Correction, Dec. 13, 2023: This story originally misspelled the first name of a coordinator for the Idaho Department of Health and Welfare. She is Kasey Abercrombie, not Kacey.

West Virginians Could Get Stuck Cleaning Up the Coal Industry’s Messes

Correction, Dec. 1, 2023: This story originally misstated the source of funding for a bill that was introduced in Congress last year. The funding would have come from general tax dollars, not the existing federal program to reclaim mines abandoned before 1977.

For Alaska Families, Questions Remain About Unsolved Deaths and “Suicides”

Correction, Nov. 22, 2023: A headline with the story originally referred imprecisely to a death. While the cause of death is homicide, it has not yet been officially called a murder.

This Louisiana Town Runs Largely on Traffic Fines. If You Fight Your Ticket, the Mayor Is Your Judge.

Correction, Nov. 22, 2023: This story originally contained an inaccurate description of what the Fines and Fees Justice Center advocates for. The organization promotes equitable fines and the elimination of fees in the justice system, not equitable fees.

Residential Hotels Got Contracts Under the Los Angeles Mayor’s Homelessness Program Despite Violations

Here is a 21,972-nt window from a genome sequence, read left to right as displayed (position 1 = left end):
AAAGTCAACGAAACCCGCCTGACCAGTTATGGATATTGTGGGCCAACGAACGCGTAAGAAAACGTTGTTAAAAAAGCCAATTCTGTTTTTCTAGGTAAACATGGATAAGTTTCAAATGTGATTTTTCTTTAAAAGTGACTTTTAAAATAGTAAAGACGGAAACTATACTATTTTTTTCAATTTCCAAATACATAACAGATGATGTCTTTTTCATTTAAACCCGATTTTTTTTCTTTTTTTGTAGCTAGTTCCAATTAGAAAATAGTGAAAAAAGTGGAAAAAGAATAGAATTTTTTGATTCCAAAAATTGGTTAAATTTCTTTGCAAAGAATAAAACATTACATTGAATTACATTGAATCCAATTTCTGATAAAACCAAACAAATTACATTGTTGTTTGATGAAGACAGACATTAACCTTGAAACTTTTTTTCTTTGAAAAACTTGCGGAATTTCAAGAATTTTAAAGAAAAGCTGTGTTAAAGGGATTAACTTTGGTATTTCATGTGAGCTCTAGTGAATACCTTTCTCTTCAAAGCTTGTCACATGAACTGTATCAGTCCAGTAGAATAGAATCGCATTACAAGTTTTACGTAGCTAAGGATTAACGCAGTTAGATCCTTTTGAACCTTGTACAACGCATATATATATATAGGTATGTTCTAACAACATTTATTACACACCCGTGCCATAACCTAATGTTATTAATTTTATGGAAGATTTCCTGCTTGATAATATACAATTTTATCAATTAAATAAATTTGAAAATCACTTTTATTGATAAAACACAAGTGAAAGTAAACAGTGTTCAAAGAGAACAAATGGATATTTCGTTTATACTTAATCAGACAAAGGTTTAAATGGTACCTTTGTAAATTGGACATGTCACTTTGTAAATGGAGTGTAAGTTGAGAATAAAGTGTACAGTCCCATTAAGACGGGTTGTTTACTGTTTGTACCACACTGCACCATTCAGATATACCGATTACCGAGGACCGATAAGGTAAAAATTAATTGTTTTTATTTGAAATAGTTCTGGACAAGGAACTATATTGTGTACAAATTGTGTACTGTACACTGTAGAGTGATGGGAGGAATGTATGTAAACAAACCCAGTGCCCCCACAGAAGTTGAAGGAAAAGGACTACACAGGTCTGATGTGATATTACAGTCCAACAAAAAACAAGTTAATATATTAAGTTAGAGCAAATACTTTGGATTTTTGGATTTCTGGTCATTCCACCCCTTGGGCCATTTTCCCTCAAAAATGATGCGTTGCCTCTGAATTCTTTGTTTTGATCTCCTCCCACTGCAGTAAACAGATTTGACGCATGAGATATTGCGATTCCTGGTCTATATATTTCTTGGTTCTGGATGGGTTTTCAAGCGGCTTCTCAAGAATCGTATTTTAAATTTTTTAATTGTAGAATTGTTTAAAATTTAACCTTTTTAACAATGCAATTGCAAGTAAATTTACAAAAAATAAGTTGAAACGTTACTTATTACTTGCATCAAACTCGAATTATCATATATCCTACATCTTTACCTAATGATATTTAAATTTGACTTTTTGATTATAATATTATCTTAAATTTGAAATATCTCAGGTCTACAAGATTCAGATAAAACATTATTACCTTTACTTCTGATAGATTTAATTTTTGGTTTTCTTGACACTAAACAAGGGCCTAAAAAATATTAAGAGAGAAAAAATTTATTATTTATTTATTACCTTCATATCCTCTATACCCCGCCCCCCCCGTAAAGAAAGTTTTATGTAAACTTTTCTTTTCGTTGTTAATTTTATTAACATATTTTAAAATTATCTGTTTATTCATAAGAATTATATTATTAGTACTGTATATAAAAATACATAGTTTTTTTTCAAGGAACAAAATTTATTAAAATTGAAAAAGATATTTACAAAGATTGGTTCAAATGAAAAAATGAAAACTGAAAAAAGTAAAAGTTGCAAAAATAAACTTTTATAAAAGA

Correction, Nov. 17, 2023: This story originally misstated the number of people living on the streets. There are 46,000 homeless people in the city of Los Angeles, but 32,700 live on the streets, as opposed to shelters or temporary housing, according to this year’s count by the Los Angeles Homeless Services Authority.

One Woman Died on an Alaska Mayor’s Property. Then Another. No One Has Ever Been Charged.

Correction, Nov. 11, 2023: This story originally misidentified Rachel Ahrens’ current position. She is a superior court judge, not a magistrate.

The 20 Farming Families Who Use More Water From the Colorado River Than Some Western States

Correction, Nov. 10, 2023: The story originally misidentified where Jay Famiglietti works. He is at Arizona State University, not the University of Arizona.